Ohaka-mairi, or grave visiting plays a large and important part in Japanese culture. During late summer through fall, most Japanese make a point of returning home to visit and maintain family graves.
Both of my host parents are from Awaji Island, an island important to the creation myth of Japan. This small, rural island lies between Honshu and Shikoku. It is connected to both of these islands from each end by the longest suspension bridge in the world, Akashi Kaikyo Bridge, also known as Pearl Bridge.
I was fortunate enough to be invited by my host family to make the journey with them and after a weekend away, I left with a better understanding and appreciation for cultural traditions.
Our Journey to Awaji-shima Through Photos
Our first stop was the giant, green Awaji SA ferris wheel.
Visiting the “Lover’s Sanctuary” and looking out at the Akashi Kaikyo Bridge.
The Akashi Kaikyo Bridge has a mascot named Wataru. Do you know what he is supposed to be?
We later learned he was supposed to be a cross section of the bridge, which is obviously why he has a car on his head.
Upon arriving in Sumoto, we spent the whole first day with my host mom’s side of the family.
My host sisters carefully crafted these for the graves of their grandparents.
A few minutes into our walk, my host sisters ran off the path and began trying to pull something out of the ground…
We continued our walk through the rice fields to reach their family grave site.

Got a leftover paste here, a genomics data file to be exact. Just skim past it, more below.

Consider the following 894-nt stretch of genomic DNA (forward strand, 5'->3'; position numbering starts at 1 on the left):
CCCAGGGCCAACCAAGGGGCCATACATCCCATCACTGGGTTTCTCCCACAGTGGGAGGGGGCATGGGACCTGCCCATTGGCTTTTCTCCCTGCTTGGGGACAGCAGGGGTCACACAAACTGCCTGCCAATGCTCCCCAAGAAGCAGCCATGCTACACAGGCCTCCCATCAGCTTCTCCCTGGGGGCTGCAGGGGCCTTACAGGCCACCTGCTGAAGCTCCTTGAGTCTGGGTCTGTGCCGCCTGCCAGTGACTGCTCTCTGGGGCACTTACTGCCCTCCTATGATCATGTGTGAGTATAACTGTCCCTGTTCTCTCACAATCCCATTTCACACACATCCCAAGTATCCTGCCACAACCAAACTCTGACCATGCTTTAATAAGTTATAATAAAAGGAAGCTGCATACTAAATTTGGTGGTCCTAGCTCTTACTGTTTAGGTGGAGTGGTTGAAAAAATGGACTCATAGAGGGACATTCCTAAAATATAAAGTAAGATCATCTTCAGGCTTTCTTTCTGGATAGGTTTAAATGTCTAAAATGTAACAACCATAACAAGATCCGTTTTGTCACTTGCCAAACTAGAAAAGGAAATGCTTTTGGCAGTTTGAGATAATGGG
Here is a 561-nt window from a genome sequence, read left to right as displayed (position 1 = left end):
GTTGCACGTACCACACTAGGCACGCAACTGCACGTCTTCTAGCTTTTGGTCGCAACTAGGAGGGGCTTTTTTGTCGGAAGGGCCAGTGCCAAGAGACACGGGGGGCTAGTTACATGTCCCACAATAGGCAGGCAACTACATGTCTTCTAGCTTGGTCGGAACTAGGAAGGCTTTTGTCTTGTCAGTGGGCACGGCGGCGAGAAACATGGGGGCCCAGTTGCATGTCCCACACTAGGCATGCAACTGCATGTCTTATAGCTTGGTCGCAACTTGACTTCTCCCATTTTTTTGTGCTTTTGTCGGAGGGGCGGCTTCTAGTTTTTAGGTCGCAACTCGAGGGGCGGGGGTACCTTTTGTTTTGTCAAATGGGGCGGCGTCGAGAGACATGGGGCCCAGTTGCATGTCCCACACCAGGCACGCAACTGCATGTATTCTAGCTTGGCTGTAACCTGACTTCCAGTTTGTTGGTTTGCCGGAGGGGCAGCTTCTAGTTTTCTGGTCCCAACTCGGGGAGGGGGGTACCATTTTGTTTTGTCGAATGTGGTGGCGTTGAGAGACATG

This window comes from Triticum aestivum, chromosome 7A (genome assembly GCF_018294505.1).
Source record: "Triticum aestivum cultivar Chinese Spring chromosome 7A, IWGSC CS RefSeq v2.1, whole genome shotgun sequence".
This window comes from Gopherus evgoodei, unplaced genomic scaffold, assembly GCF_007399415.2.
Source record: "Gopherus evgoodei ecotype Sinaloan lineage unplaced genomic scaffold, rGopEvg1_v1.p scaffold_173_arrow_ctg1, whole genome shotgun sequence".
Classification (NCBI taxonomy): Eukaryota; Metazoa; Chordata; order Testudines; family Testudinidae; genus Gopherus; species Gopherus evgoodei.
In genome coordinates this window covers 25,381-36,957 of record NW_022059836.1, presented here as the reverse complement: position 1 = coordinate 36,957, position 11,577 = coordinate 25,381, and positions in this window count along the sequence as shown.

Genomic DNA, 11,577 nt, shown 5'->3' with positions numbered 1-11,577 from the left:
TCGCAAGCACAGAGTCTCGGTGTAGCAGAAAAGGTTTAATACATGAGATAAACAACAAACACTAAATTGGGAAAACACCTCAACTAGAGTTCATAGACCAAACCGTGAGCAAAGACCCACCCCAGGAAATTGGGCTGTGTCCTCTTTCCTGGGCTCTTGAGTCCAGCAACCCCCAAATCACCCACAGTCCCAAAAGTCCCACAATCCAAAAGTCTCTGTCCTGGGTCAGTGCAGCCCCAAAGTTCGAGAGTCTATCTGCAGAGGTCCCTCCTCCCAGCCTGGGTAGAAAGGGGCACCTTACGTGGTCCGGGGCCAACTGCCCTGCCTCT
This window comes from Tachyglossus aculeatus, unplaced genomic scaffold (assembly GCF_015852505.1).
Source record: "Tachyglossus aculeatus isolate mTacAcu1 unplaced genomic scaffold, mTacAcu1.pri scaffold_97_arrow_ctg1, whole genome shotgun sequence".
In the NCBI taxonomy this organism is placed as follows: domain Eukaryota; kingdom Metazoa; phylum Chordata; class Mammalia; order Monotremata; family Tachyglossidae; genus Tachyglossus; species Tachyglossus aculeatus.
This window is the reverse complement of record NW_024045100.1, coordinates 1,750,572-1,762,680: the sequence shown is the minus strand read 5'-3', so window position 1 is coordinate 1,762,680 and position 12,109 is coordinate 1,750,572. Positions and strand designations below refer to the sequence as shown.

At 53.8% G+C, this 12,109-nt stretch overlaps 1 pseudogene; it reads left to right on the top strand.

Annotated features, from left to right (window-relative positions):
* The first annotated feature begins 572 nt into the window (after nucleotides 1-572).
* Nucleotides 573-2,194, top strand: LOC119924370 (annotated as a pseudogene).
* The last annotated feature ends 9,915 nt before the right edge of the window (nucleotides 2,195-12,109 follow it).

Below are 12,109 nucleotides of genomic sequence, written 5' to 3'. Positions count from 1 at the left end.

When we reached the graves it was time to scrub them clean before presenting the offerings and chanting prayers.
Early the next morning, we packed our bags into the van and began the trip to visit my host dad’s side of the family.
We went from rural Awaji…to…really rural Awaji.
Inside the traditional Japanese house my host dad grew up in.
Soon again it was time to tend to the graves, so my host sisters began gathering branches.
Laying the branches on the graves as offering, before beginning more chanting.
When we were finished, we went into town to help their family do errands.
The town was very small, but it was still most certainly Japan. Hey You, Pikachu!
My host mother led us to a small building in the parking lot. What could be inside?
It was a hot bath for our feet, perfect after a long day of errands. The world needs more of these!
After spending the weekend with my host family’s family, seeing 4 generations of family all together was really something. But the time came when it was time to return home.